December 19, 2008

HPWREN and StSS Teams Collaborate with Mountain Empire Middle School for Ocean Terracing LIVE

by Kimberly Mann Bruch, HPWREN and StSS

On December 1, Mountain Empire Middle School science students participated in "Ocean Terracing LIVE" with Marine Biologist Benjamin Pister at the Cabrillo National Monument intertidal area. Dr. Pister shared information regarding ocean terracing and then fielded an array of questions posed by the middle school students.

The setup at the Cabrillo end consisted of the HPWREN/StSS LIVE backpack as well as a tripod while the setup at the Mountain Empire end included a Macintosh laptop connected to a projector. The LIVE session utilized Skype as the communication tool for both audio and video, which were solid throughout the session. Although the fog prevented clear vision of the details at the coast, the weather allowed students at the education site to better understand the variation between inland and coastal weather conditions.

The December 1 activity allowed participants to catch a glimpse of the intense morning fog frequently seen at the intertidal area during the winter months.

"The students were very interested in how our weather conditions in the inland valley were so different from those along the coast," said Mountain Empire School Science Teacher Roger Wynn. "Even though we are only about 60 miles away, the weather variations can be extreme."

"It was Benjamin's great real-time interaction with the students, along with the inclimate weather at the science site, that made the students very interested in not only experiencing the intertidal area at Cabrillo via LIVE, but making it feasible for them to visit the intertidal area - either by a weekday school fieldtrip or with their families on the weekends."

Top: Jim Hale (HPWREN) and Susan Teel (StSS) setup and test the equipment used for the "Ocean Terracing LIVE" activity between Cabrillo's intertidal area and the Mountain Empire Middle School.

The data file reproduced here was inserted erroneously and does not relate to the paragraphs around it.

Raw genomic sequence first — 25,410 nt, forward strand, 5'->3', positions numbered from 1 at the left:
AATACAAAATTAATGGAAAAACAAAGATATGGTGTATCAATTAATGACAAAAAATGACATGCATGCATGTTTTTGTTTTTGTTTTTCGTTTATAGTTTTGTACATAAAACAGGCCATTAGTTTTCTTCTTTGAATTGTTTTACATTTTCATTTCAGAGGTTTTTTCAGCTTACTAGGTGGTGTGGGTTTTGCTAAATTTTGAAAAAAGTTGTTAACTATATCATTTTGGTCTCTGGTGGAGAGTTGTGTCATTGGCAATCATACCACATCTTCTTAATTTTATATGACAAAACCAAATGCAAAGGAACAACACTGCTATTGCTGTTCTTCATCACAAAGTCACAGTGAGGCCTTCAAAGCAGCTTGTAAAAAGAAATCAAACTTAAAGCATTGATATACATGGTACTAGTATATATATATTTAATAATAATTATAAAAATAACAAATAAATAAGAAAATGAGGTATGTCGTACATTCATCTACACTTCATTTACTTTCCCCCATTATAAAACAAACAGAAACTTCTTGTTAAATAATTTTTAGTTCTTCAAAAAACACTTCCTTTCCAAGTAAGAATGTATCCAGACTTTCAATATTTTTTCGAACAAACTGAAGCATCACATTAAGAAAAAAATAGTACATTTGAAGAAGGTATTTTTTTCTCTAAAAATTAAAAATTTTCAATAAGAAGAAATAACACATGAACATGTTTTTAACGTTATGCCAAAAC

Right: Cabrillo Marine Biologist Benjamin Pister listens intently while Mountain Empire Middle School science students ask real-time questions about ocean terracing at Point Loma's intertidal area.

Specific student comments included the following:

  • "What I found interesting is that I found out what a terrace was. I would like to learn more about where are the most terraces and do any animals live in the terraces. One suggestion to make the field experience better is if we could visit the terraces."
  • "What I found interesting is that we got to see the beach. I would like to actually get there."
  • "We got to see the fog, all the fossils we saw on the ground were interesting. We need to get there and see everything. We need to actually go there."
  • "We got to see the terraces and fossils that are in the cliffs. We should go in the water and look under water at the terrace."
  • "What I found interesting was that it was live and we got to ask questions about the terraces which are cool. One suggestion to make the field experience better is actually going to the beach so we can view it better and it's more fun."
  • "I found the backpack interesting, but what kind of creatures live on the ocean floor. And actually going there is better."
  • "It was so realistic I felt like I was there. If people use to live around there I would like to know more about that. I would like to have our own computer with a webcam instead of looking up front of the room."
  • "I liked when we learned about the tidepools and how they worked when we got to learn about the details and important things about the tidepools and we got a good footage. I would like to know more about the terraces. To actually try going to the field trip and go there to experience it ourselves and not do the computer thing."
  • "I thought the field trip was cool because I learned more about terraces and how they are made and how long it took for them to fully develop. I would want to learn more about the terraces and actually go there and not on web cam."
  • "What I found interesting about yesterday's field trip was how old the terrace can get. What I would like to know more about is the new terraces forming. One suggestion to make the field experience better is going there."

    Main HPWREN web site (includes information for acknowledgments/disclaimers and feedback/contact)